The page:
I’d like to think I have a good level of awareness of the climate crisis. I take steps to reduce my waste by planning meals ahead and only buying what I need, taking weekly trips to my local plastic free shop, buying in bulk, and purchasing loose fruit and veg where possible. So as a household of two, I didn’t think we’d produce much rubbish. Signing up to Greenpeace’s Big Plastic Count showed me how wrong I was.
The Big Plastic Count, organised by Greenpeace and Everyday Plastic, is a week-long investigation into how much plastic the UK throws away every day. The investigation ran from 16th - 22ndMay, with participating households recording every piece of plastic they disposed of, and tallying them by type. As of the 2of May, over 70,000 household uploaded their results. This included me, with a mind-blowing 84 pieces of plastic waste. Even more shocking than the sheer volume of what we counted was that Greenpeace estimated only 14% of that would be recycled. The rest would be incinerated, exported to other countries, or sent to landfill.
Greenpeace plan to present the data collected from the count in July 2022, and use it to put pressure on the government to take action around pollution. With parliament due to set specific sustainability targets soon, Greenpeace will be able to use the evidence collected during this count to push for big changes, including reducing single use plastic by 50% by 2025, banning exporting our waste to other countries, and implementing an all-in deposit return scheme.
UK legislation around waste to date can be described as half hearted at best. From increasing the 5p plastic bag charge to 10p, to setting the ‘ambitious’ target to achieve Net Zero Carbon by 2050 across the UK. Consumers are instead looking to businesses to lead the way, with many highlighting sustainability as a key consideration when deciding where to shop or to eat out. According to a study by Deloitte, 1 in 3 people say they have stopped shopping with certain brands due to environmental concerns, 64% of consumers want companies to reduce packaging, and people are willing to spend an average of 30% more for ethical products. Additionally, 61% of people identified avoiding single use plastics as a way to reduce their environmental impact – the highest of any changed behaviour. Food and drink companies are often in the spotlight for producing the most waste. This holds true to my own experience, with it accounting for 88% of my total plastic.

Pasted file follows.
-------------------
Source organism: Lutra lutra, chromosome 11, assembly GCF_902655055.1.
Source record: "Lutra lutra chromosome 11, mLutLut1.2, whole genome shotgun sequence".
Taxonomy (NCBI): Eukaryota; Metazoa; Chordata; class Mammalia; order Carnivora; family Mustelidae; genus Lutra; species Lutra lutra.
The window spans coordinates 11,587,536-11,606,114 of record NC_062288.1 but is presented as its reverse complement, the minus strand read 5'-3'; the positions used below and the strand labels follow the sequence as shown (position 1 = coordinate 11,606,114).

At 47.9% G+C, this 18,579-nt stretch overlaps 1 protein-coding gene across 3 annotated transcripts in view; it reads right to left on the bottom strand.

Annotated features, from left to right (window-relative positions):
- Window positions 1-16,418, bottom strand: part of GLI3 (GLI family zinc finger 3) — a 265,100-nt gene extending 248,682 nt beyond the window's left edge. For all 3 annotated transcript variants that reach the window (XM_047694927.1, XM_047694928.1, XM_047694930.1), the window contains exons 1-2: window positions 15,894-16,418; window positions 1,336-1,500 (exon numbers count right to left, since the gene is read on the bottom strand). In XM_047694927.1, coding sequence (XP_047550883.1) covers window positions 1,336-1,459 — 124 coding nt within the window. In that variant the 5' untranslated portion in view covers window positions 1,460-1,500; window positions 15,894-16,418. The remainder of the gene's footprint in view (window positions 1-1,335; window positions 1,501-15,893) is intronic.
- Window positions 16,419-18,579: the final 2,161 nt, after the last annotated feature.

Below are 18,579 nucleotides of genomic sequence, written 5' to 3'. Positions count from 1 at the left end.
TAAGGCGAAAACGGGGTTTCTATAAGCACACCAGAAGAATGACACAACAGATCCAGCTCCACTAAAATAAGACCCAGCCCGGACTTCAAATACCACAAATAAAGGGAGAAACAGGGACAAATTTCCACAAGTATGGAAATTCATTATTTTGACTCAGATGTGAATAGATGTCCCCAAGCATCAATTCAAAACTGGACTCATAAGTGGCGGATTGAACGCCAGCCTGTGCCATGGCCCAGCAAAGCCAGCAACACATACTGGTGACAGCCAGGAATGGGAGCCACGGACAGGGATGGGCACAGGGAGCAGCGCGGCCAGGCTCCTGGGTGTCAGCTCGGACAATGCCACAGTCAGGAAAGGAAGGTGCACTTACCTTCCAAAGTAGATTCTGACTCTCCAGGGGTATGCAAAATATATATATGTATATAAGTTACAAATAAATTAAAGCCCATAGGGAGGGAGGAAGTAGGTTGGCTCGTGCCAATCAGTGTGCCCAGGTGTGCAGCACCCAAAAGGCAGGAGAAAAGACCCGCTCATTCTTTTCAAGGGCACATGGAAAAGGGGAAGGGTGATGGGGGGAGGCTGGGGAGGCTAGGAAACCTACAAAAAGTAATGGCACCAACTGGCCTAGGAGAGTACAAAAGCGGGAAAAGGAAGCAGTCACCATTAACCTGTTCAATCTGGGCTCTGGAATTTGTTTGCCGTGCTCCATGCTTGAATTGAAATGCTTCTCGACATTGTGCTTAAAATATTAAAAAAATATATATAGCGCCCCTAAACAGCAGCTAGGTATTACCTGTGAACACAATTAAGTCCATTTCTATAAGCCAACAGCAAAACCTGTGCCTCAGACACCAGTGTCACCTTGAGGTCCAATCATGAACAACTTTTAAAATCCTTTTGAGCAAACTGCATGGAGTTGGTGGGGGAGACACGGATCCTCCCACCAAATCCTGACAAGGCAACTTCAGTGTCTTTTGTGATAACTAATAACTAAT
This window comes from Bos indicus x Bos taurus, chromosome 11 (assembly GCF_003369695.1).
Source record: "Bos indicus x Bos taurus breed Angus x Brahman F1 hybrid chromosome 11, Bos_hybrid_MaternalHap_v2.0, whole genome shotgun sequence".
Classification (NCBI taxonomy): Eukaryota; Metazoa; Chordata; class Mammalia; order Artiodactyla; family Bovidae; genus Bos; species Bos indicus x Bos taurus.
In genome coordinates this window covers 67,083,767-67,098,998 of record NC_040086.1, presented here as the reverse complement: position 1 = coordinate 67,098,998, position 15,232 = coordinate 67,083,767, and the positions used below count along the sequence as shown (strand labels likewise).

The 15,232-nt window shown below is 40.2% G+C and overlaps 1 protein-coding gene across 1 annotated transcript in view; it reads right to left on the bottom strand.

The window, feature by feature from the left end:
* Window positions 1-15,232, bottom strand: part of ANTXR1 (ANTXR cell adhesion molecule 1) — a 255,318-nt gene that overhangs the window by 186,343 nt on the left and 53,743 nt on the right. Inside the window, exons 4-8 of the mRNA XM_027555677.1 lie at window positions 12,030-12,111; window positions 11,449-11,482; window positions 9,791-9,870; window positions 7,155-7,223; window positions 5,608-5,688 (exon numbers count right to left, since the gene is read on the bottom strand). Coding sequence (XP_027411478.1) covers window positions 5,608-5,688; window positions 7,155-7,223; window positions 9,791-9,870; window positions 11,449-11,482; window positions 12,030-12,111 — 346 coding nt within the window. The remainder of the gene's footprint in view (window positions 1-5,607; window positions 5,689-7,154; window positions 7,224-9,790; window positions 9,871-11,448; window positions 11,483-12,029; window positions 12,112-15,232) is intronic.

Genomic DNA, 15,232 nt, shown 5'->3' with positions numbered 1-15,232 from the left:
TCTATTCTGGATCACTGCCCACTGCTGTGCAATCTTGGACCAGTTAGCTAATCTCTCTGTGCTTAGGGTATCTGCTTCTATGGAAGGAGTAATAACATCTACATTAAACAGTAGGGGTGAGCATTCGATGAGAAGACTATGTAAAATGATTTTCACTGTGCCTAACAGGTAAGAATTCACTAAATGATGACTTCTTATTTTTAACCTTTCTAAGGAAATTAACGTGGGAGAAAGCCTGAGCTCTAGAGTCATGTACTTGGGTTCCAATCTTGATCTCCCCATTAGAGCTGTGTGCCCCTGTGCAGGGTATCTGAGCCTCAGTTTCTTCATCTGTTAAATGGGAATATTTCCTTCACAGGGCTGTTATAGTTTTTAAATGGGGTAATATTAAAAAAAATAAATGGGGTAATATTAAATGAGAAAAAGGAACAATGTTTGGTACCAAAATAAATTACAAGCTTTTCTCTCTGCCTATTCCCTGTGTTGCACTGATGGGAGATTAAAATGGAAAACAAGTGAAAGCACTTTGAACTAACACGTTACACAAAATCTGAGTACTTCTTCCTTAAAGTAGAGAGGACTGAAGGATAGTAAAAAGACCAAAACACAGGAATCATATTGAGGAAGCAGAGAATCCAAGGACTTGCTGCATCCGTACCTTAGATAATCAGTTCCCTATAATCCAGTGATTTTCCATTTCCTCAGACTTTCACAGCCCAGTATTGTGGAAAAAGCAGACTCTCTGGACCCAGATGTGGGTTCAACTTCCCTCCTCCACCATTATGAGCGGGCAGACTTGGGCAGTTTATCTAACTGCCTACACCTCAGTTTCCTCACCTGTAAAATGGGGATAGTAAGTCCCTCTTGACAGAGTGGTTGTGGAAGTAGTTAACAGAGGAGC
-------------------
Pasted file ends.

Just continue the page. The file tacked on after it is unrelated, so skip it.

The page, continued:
However, these figures represent customer motivation while sustainability is still a choice. If Greenpeace is successful, and new legislation is brought in, businesses will be forced to become more environmentally friendly. Companies will have to fight harder to stand out from competitors – that’s why implementing sustainability initiatives now can give businesses an edge by proving they have a history of environmentalism before it was required. Real initiatives, not virtue ethics.
If every household in the UK produced the same amount of plastic as ours, it would equate to 122,740,800,000 pieces of plastic per year. And like I said, I thought I was doing pretty well!